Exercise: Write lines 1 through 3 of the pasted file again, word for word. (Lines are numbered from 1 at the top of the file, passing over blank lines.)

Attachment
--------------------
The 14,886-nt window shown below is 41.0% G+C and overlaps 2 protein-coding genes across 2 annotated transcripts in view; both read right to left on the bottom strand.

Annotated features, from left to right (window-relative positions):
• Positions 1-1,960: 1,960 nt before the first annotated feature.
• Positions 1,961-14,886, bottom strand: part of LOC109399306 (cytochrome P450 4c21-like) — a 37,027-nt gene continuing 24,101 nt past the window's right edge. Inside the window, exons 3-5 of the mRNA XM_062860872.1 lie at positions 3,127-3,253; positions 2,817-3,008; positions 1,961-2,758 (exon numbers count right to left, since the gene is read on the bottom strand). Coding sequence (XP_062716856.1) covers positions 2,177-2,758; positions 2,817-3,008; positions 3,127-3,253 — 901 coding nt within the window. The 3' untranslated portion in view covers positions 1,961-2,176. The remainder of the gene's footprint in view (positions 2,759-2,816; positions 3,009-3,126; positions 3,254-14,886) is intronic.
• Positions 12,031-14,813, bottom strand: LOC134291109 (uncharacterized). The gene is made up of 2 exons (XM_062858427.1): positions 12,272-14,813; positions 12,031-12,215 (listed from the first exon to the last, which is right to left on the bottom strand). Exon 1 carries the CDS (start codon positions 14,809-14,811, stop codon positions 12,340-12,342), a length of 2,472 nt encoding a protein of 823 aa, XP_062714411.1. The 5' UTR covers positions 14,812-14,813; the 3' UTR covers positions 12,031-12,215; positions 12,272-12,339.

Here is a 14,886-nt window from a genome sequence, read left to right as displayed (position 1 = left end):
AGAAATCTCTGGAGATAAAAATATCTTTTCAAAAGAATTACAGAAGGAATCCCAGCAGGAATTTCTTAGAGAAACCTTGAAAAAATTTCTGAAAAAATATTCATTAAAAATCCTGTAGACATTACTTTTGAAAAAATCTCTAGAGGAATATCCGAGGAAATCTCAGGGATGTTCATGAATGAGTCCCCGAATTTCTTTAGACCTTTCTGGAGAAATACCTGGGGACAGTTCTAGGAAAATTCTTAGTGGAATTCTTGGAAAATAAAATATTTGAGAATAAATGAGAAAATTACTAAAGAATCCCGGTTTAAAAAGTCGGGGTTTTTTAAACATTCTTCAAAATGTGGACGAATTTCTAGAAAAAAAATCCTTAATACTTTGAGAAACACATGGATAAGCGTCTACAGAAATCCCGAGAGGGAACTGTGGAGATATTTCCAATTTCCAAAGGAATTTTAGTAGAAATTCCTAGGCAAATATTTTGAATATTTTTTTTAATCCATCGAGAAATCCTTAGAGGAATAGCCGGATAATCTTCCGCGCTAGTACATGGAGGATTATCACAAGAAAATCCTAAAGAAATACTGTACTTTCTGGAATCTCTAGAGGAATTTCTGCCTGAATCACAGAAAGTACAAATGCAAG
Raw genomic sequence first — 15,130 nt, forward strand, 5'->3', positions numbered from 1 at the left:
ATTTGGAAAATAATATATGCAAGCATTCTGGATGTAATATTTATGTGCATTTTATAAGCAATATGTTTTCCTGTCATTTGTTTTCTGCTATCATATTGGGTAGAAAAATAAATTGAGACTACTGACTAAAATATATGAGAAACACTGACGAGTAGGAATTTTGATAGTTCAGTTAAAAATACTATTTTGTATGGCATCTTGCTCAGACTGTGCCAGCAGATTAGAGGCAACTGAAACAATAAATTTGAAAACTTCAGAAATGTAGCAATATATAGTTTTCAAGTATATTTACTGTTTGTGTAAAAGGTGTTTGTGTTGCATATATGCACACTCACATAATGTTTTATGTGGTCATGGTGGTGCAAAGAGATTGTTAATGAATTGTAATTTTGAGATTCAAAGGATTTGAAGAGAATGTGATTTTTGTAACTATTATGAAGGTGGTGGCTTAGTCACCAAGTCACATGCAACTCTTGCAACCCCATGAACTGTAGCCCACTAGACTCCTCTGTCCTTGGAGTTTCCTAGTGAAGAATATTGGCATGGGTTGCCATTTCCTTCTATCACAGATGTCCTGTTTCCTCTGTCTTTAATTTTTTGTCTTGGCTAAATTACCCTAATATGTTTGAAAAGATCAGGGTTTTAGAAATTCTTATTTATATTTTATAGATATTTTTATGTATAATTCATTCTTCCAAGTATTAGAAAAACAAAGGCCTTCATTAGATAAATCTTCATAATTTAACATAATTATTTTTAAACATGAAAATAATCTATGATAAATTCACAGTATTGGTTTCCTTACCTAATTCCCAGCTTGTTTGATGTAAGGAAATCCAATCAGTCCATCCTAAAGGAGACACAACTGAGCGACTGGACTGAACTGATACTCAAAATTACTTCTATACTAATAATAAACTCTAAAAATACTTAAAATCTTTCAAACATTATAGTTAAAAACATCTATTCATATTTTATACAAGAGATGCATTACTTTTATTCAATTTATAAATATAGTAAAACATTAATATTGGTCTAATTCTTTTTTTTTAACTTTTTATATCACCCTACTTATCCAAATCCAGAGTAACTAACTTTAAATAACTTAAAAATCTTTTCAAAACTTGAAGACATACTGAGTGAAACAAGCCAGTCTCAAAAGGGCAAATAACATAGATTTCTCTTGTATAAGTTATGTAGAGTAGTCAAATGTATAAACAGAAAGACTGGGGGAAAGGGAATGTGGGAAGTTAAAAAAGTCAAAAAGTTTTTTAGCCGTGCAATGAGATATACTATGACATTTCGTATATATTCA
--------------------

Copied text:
The 14,886-nt window shown below is 41.0% G+C and overlaps 2 protein-coding genes across 2 annotated transcripts in view; both read right to left on the bottom strand.

Annotated features, from left to right (window-relative positions):
• Positions 1-1,960: 1,960 nt before the first annotated feature.